The Connected Home

A few weeks ago I had touched on how Sears was releasing a few tech minded products, well, they have gone even further into the home to “connect” everything we use to our smartphones. I was wondering just how many more things we need to rely on that phone. It is our camera, phone, and music & movie devices, now with the list below, you will need a smartphone from now on.

The Connected Home

Sears continues to shed its image as a staid, old-school retailer, introducing yet another line of new products for the smart home at an event in New York City on Wednesday. Among the 12 new products: A sensor-laden refrigerator that tracks how many times its doors have opened, a clothes washer that can be started from afar using a smart phone, a garage-door opener that sends alerts when you forget to close it, and a series of tool chests with Bluetooth locks. The company also extended its Kenmore brand to televisions for the first time ever; surprisingly, however, its first generation of Kenmore HD and 4K/UHD sets won’t be connected smart TVs.

“The home is the largest investment an American family is going to make,” Sears’ president of Kenmore, Craftsman, and Die Hard brands Tom Park. “Our philosophy around the connected home is that these brands have been trusted for generations. If we can offer connected products that provide convenience and save consumers money, that’s important.” Sears is expanding its Kenmore line into the living room. Interestingly enough, the first generation of its Kenmore Elite TV series won’t connect to the internet.

Each of the company’s new connected products has built-in sensors that monitor the product’s performance. “The refrigerator, for example, collects 120 data points that can be shared through the app,” Parks said. “Our connected washing machine and water heater have built-in leak sensors that can notify the customer of a water leak, so they can take action before the home suffers water damage.” What’s more, the connected appliances will send alerts to Sears’ service department if the appliance malfunctions. The service department will then contact the customer and let them know that the appliance needs servicing.

Park said that while its private-label products are manufactured by OEMs, not Sears, each one is designed and engineered by Sears’ employees—they’re not just cookie-cutter clones.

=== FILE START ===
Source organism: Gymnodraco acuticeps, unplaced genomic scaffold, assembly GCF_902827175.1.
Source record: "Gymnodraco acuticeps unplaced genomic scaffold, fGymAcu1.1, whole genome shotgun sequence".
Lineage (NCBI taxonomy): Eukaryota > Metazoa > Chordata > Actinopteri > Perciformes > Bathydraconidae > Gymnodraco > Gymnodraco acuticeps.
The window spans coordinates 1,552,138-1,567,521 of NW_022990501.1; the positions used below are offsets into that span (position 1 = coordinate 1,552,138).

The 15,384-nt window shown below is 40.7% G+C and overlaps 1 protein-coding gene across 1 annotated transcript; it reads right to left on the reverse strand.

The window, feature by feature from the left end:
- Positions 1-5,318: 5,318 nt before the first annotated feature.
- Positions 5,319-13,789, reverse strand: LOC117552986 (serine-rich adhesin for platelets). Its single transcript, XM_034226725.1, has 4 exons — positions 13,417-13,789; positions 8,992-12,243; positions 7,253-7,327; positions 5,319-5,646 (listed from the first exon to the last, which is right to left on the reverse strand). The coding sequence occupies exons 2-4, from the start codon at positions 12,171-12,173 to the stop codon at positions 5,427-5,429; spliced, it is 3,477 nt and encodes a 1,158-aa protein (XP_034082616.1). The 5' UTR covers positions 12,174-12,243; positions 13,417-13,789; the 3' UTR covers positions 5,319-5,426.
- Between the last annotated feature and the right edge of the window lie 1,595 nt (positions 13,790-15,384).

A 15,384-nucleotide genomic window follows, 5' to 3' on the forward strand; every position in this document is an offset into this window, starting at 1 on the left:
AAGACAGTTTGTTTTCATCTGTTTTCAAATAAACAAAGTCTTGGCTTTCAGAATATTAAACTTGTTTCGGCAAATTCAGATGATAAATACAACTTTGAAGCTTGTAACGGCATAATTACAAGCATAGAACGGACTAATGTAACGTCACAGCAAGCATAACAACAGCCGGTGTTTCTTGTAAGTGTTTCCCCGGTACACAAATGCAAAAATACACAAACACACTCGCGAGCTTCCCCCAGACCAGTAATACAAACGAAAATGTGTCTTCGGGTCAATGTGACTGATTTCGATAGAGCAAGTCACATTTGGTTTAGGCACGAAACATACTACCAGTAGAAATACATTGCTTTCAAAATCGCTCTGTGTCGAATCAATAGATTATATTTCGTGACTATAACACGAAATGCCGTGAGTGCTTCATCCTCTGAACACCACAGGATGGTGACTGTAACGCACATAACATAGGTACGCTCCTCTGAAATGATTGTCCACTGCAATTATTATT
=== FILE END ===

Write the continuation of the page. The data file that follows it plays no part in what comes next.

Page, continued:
Why this matters


While the smart-home market’s overall growth remains stunted, long-settled infrastructure such as Wi-Fi and Bluetooth has enabled many classes of home products to at least connect to the cloud and to our smartphones. And when companies as familiar to consumers as Sears jump on the connected bandwagon, it can only increase the technology’s mainstream appeal.

Smart Refrigerator

 Sensors monitor and report how many times this French-door refrigerator’s doors are opened and send an alert to a smartphone app if either of the doors are left open. You’ll also get alerts in the event of a power outage—so you can take action to prevent food from spoiling—and for maintenance needs, such as replacing the water filter. The refrigerator is due to be in stores in the fourth quarter of 2016.

Smart Washer and Dryer

 In addition to receiving maintenance alerts via Sears’ Kenmore Smart app, you’ll be able to remote-start the washer from anywhere you have internet access. Why would such a feature be valuable? You could load dirty clothes into the washer in the morning before you leave for work, and start the wash cycle before you leave for home. The clothes will be ready for the dryer when you arrive, without sitting damp in the washer all day long. You’ll also be able to download new wash and dry cycles for specialty fabrics and specific stains. The washer and dryer will be available in the first quarter of 2017.

Craftsman Wi-Fi Smart Control Garage Door Opener

 You don’t need to buy a whole new garage-door opener to get connectivity features, as there are a number of products that you can add to existing openers. But this new model from Sears promises to deliver some great features when it becomes available in October. It can connect directly to your Wi-Fi router, so you don’t need a gateway as with earlier smart Craftsman models, and the app can manage up to three openers even if they’re at different locations (your home, a vacation home, and grandma’s place, for instance). You can see with a glance at the app if the door is opened or closed, and you can open or close it from anywhere you have internet access.

The door can also be programmed to automatically close after opening (after one, five, or 10 minutes or a custom time up to 90 minutes). An integrated motion sensor will automatically turn on the built-in lighting, and a there’s battery backup that can operate the opener in the event of a power failure. A wireless remote keypad is also included (in my personal experience, these are super handy when you’re not in your car but need to get into the garage). The opener will be available October 2016.

Craftsman Pro Series Connected Tool Storage

Sears announced a wide range of connected tool chests and rolling cabinets today, ranging from a 26-inch-wide, 9-drawer model to a gargantuan 52-inch-wide, 2-drawer unit. These will feature Bluetooth smart locks so that they can be locked and unlocked with a smartphone instead of a physical key. Owners will also be able to provide friends, family, and coworkers with remote access to the tools stored inside. Each of the chest and cabinet models will come with integrated power outlets and two USB ports for charging tools and smartphones. This product line will be available in October 2016. I might invest in this one, no more missing tools, and I don’t have to add any keys to that ring, which weighs 9 pounds. Thanks for reading.

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